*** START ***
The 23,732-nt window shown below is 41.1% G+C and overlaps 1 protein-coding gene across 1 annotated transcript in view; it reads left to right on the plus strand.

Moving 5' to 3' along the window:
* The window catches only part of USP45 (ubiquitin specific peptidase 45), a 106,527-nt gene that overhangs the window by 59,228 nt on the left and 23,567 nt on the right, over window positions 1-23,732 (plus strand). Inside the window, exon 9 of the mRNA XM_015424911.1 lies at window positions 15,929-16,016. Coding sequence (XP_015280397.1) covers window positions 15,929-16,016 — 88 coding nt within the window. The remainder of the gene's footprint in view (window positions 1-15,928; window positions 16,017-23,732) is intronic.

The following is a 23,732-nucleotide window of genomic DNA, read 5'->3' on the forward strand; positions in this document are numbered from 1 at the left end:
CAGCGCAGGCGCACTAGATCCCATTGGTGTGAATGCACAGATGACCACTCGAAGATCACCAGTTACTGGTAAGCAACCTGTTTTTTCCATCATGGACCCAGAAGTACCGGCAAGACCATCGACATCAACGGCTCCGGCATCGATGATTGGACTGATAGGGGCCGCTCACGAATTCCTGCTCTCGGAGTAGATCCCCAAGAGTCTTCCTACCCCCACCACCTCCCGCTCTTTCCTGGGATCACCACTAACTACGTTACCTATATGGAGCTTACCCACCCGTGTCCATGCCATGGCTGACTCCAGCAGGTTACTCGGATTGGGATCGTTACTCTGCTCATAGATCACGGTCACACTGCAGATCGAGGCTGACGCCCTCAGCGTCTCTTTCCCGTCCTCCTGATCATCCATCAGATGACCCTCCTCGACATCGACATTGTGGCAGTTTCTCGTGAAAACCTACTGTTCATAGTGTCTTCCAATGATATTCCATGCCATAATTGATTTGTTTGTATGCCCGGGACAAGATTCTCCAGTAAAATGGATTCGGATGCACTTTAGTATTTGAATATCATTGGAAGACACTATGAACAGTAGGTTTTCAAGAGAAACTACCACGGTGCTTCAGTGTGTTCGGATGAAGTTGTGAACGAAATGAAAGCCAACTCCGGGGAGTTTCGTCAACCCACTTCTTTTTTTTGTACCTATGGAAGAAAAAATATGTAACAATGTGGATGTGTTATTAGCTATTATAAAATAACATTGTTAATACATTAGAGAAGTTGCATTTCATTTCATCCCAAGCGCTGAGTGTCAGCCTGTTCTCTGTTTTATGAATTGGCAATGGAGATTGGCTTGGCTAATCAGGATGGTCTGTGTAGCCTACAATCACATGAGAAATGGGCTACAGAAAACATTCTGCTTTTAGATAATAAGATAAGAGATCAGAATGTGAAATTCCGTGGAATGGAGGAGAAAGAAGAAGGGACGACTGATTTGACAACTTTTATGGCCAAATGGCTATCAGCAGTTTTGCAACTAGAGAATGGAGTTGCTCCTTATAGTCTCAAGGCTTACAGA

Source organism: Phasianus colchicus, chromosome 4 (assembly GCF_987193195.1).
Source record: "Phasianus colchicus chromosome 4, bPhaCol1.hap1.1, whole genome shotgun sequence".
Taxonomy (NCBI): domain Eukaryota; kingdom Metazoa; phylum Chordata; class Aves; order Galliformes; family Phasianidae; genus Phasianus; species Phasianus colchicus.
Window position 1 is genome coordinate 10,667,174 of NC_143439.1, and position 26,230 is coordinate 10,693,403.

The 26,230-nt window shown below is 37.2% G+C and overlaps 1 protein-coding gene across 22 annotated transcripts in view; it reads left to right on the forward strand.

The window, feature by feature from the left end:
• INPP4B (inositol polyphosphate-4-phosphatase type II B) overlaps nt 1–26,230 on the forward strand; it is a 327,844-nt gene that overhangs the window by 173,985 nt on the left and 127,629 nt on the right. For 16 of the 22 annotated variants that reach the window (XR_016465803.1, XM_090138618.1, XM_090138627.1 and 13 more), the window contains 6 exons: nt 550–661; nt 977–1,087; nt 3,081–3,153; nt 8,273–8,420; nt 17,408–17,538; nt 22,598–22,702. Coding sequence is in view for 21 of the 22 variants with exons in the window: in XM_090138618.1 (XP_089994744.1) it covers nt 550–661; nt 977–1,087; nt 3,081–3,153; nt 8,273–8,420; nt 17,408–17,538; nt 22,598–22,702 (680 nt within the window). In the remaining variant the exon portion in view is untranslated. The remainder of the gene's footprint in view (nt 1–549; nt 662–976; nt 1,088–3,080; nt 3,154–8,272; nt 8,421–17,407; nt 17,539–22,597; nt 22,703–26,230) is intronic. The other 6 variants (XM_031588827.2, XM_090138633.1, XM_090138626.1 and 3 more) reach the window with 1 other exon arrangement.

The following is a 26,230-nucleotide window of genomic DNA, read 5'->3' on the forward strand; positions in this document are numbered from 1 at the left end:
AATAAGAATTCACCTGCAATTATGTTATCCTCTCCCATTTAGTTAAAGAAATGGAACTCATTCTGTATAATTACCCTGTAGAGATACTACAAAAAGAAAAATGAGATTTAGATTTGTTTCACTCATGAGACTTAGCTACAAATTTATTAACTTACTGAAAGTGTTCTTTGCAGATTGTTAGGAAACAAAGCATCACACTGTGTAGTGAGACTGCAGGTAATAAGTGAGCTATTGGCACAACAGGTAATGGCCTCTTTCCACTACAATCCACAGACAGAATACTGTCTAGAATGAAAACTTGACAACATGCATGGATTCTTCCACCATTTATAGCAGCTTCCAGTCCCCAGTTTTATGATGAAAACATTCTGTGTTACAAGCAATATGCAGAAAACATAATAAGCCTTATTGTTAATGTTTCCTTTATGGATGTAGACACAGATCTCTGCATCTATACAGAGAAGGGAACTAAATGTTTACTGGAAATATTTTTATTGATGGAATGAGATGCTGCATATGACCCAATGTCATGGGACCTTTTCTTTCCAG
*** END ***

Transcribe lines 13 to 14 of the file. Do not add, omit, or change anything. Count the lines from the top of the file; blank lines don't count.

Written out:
The following is a 26,230-nucleotide window of genomic DNA, read 5'->3' on the forward strand; positions in this document are numbered from 1 at the left end:
AATAAGAATTCACCTGCAATTATGTTATCCTCTCCCATTTAGTTAAAGAAATGGAACTCATTCTGTATAATTACCCTGTAGAGATACTACAAAAAGAAAAATGAGATTTAGATTTGTTTCACTCATGAGACTTAGCTACAAATTTATTAACTTACTGAAAGTGTTCTTTGCAGATTGTTAGGAAACAAAGCATCACACTGTGTAGTGAGACTGCAGGTAATAAGTGAGCTATTGGCACAACAGGTAATGGCCTCTTTCCACTACAATCCACAGACAGAATACTGTCTAGAATGAAAACTTGACAACATGCATGGATTCTTCCACCATTTATAGCAGCTTCCAGTCCCCAGTTTTATGATGAAAACATTCTGTGTTACAAGCAATATGCAGAAAACATAATAAGCCTTATTGTTAATGTTTCCTTTATGGATGTAGACACAGATCTCTGCATCTATACAGAGAAGGGAACTAAATGTTTACTGGAAATATTTTTATTGATGGAATGAGATGCTGCATATGACCCAATGTCATGGGACCTTTTCTTTCCAG